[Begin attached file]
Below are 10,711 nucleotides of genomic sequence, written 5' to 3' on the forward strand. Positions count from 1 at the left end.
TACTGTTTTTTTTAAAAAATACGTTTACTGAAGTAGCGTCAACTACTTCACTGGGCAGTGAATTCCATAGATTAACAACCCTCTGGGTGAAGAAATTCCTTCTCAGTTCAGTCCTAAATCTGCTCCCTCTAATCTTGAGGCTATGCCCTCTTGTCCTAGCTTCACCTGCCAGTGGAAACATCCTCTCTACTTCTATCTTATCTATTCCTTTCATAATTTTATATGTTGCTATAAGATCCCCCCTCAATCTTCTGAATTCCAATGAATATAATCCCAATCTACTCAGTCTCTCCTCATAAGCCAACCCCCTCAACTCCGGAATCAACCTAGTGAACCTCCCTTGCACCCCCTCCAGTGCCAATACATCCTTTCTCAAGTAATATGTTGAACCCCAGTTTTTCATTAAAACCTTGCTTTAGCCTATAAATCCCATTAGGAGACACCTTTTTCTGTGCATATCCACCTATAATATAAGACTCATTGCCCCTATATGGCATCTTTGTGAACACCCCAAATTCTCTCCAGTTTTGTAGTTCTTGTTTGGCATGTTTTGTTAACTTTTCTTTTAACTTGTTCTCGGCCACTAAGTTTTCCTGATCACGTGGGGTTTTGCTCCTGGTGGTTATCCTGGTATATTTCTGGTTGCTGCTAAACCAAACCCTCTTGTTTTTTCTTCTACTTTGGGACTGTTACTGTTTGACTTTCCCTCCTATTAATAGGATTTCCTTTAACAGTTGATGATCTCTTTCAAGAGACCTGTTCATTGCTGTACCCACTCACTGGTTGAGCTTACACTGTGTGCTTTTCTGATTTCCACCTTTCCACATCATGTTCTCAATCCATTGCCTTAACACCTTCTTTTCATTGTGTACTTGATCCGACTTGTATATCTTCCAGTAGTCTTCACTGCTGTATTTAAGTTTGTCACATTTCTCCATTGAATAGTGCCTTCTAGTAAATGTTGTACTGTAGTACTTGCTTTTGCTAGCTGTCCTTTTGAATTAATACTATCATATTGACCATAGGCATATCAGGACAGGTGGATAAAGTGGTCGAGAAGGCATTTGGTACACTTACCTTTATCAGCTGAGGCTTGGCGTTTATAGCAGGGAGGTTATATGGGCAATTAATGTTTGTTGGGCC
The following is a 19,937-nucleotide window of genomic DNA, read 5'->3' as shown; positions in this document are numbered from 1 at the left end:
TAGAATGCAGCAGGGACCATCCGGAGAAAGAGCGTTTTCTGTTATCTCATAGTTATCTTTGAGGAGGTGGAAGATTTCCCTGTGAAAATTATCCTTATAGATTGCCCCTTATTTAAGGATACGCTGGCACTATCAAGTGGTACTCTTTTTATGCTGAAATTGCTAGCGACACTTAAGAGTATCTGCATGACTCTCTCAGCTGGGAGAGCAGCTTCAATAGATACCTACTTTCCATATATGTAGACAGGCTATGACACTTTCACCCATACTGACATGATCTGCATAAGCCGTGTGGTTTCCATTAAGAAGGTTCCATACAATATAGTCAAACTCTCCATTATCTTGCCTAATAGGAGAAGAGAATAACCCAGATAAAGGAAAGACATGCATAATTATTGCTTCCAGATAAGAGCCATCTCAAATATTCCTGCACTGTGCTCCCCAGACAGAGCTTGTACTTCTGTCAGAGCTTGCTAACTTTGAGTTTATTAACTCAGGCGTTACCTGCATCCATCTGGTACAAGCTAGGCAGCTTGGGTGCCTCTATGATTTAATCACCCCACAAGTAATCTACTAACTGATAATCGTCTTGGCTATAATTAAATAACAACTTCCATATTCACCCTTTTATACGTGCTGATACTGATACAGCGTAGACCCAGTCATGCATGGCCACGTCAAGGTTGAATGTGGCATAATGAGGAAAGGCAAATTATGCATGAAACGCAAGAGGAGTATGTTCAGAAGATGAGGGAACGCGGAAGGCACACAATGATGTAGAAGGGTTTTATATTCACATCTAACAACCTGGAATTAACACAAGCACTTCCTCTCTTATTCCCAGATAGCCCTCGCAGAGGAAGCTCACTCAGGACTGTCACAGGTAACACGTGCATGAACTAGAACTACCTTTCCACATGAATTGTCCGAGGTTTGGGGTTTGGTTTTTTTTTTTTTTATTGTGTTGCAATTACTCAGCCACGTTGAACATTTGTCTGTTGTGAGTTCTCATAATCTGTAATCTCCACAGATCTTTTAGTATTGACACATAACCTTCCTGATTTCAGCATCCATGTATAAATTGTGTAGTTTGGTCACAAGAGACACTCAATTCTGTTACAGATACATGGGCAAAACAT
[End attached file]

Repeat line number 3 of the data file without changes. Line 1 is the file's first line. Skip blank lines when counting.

The following is a 19,937-nucleotide window of genomic DNA, read 5'->3' as shown; positions in this document are numbered from 1 at the left end: